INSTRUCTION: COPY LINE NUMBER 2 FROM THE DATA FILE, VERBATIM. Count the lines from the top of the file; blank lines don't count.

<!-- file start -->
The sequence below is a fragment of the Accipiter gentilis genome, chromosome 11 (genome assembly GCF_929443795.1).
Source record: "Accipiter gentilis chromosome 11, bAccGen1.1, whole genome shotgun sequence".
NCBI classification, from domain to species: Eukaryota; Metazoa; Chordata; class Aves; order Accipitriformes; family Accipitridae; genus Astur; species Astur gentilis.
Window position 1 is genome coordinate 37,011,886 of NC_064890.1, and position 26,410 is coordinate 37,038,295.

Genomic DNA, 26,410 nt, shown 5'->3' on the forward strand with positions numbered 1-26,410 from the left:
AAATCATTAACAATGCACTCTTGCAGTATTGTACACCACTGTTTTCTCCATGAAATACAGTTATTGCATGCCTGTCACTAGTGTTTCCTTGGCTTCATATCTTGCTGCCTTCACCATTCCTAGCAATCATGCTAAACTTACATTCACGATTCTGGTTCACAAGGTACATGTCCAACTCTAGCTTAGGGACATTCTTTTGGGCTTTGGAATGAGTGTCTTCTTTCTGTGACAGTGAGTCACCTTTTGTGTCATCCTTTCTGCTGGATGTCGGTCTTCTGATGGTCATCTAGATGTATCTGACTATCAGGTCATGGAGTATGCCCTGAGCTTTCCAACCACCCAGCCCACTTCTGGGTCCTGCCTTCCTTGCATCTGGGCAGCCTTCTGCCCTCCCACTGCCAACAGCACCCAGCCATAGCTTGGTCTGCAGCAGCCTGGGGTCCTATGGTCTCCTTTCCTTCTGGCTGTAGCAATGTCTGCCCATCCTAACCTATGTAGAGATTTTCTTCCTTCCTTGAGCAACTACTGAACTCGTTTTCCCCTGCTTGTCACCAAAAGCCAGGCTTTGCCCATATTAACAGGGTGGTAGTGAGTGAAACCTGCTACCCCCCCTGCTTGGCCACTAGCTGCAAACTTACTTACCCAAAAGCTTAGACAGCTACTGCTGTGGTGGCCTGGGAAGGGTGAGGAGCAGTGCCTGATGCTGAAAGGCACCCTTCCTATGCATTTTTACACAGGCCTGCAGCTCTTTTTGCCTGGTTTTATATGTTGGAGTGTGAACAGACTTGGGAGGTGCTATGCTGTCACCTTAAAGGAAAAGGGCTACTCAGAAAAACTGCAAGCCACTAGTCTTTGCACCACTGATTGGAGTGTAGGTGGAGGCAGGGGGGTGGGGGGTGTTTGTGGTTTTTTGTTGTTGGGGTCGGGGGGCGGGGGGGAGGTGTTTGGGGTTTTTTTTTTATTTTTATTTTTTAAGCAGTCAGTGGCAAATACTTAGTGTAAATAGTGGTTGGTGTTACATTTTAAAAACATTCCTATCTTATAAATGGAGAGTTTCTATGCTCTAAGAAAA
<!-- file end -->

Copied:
Source record: "Accipiter gentilis chromosome 11, bAccGen1.1, whole genome shotgun sequence".